First, it was voting while black. Then, it was driving while black. Now, it’s being at home while black.
What’s next? Breathing while black??
I am paraphrasing the Rev. Al Sharpton’s remarks here. For the record, I don’t always agree with Sharpton. But in the case involving the arrest of Harvard professor Henry Louis Gates Jr., one of America’s most distinguished scholars, Sharpton is right on the money.
I’m sure by now you’ve heard of this heinous case: Gates was arrested by Cambridge, Mass. police on July 16 because they thought he broke into his own home near Harvard University.
Gates, 58, director of Harvard’s W.E.B. Du Bois Institute for African and African American Research, had just arrived from the airport when he realized his front door was jammed and he couldn’t get into the house he rents from Harvard. He asked his driver for help.
Supporters say Gates was immediately considered a suspect because officers were summoned by a female caller who said she saw “two black males with backpacks on the porch,” one of whom was “wedging his shoulder into the door as if he was trying to force entry,” according to a police report obtained by The Associated Press.
When the officers arrived, Gates was already inside and on the phone with the real estate company that manages the property. He had come in through the back door and shut off the alarm, he said.
Police said Gates was arrested after he yelled at an officer, accused him of racial bias and refused to calm down after the officer demanded that Gates show him identification to prove he lived in the home.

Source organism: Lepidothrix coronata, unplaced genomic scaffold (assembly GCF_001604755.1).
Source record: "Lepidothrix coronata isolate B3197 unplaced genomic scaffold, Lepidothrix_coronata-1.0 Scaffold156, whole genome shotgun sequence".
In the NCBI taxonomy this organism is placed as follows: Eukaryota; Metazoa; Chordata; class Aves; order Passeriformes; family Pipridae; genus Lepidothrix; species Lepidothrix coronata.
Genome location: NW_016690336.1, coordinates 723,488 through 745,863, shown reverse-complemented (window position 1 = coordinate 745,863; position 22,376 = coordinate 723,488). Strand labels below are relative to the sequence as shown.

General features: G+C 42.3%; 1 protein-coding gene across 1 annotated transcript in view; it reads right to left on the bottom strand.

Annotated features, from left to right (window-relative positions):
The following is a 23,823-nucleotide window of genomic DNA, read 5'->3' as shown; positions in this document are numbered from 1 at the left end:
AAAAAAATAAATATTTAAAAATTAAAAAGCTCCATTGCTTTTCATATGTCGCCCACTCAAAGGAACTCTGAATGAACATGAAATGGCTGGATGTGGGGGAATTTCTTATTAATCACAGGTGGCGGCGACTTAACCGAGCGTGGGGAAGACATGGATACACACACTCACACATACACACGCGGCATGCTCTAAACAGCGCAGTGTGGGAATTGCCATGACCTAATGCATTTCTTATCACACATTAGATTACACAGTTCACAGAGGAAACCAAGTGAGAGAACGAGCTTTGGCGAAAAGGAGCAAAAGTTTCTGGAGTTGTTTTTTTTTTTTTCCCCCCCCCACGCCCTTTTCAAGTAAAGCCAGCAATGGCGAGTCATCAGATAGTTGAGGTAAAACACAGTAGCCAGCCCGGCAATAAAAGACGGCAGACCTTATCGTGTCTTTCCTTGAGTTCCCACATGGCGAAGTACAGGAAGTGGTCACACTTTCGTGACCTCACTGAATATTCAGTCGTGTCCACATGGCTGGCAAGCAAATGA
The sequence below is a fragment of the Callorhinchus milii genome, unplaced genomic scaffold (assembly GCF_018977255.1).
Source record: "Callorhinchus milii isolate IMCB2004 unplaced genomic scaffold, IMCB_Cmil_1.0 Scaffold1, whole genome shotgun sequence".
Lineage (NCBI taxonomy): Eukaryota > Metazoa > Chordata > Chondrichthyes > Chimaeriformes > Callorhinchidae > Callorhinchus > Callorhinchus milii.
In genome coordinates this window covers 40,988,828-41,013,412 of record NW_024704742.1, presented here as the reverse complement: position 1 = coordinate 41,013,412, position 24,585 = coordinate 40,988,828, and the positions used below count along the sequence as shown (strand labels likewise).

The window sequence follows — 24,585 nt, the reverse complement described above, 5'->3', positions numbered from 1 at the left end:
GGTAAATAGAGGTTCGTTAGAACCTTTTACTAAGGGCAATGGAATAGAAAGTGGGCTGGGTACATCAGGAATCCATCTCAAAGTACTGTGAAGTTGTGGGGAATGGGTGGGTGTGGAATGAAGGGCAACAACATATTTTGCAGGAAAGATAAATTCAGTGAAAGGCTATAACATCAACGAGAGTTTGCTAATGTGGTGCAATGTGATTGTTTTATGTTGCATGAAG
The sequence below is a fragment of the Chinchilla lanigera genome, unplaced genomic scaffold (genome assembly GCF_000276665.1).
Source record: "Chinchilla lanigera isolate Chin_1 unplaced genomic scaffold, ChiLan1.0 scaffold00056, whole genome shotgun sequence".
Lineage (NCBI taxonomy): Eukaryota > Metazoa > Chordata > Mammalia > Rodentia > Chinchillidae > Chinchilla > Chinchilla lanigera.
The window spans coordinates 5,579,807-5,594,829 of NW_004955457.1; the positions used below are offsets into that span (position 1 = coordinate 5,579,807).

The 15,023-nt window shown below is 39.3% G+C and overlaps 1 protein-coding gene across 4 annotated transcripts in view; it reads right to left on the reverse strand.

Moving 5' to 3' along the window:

Gates’ lawyer, fellow Harvard scholar Charles Ogletree, said his client showed his driver’s license and Harvard ID – both with his photos – and repeatedly asked for the name and badge number of the officer, who refused. He followed the officer onto the front porch as he left his house and was arrested there.
The charge of disorderly conduct was dropped on Tuesday.
But this is far from over. Gates said he harbors more anger toward the officer who arrested “the first black man” he saw and arrested him on a “trumped-up charge.” He said he wants an apology from the officer. He also said he planned to talk to his legal team about the next step.
Gates said he is now inspired to work on a documentary about racial profiling.
“I’m outraged,” Gates said in extensive comments made to TheRoot.com, a Web site he oversees. “I can’t believe that an individual policeman on the Cambridge police force would treat any African-American male this way, and I am astonished that this happened to me; and more importantly I’m astonished that it could happen to any citizen of the United States, no matter what their race.”
A lot of black men can relate to Gates’ experience, including those of us who are also professionals. A few years back, officers from a local police department – with guns drawn – pulled me over in my car for no reason other than that I matched the description of a robbery suspect. Once I showed them my ID and convinced them I was not the man they were looking for, they let me go.
But I wonder what would have happened if I had argued with them.
This kind of thing should not happen to a lot of black men who are suspected of crimes simply because they fit the profile of someone society believes is a criminal.
The fact that it happened to a famous, distinguished scholar dressed in a polo shirt and slacks – and carrying a cane, no less – demonstrates that no matter what black men do, how educated they are, how old they are, or how they are dressed, they are considered a part of the criminal element.
When I posted the Gates story on my Facebook page and asked my friends – rhetorically – what would have happened to a black man in the same situation who did not have Gates’ credentials, one of my friends responded, “You would be posting an obituary.’’
Although my friend probably meant it is a joke, I had to pause and wonder if it might be true.
Even though we have a black president in Barack Obama, a black superstar icon in the late Michael Jackson, a black golfing legend in Tiger Woods, and many other black–male role models, we have yet to overcome the persistent stereotype of the black bogeyman.
Bradley C. Bennett is the executive editor of the South Florida Times.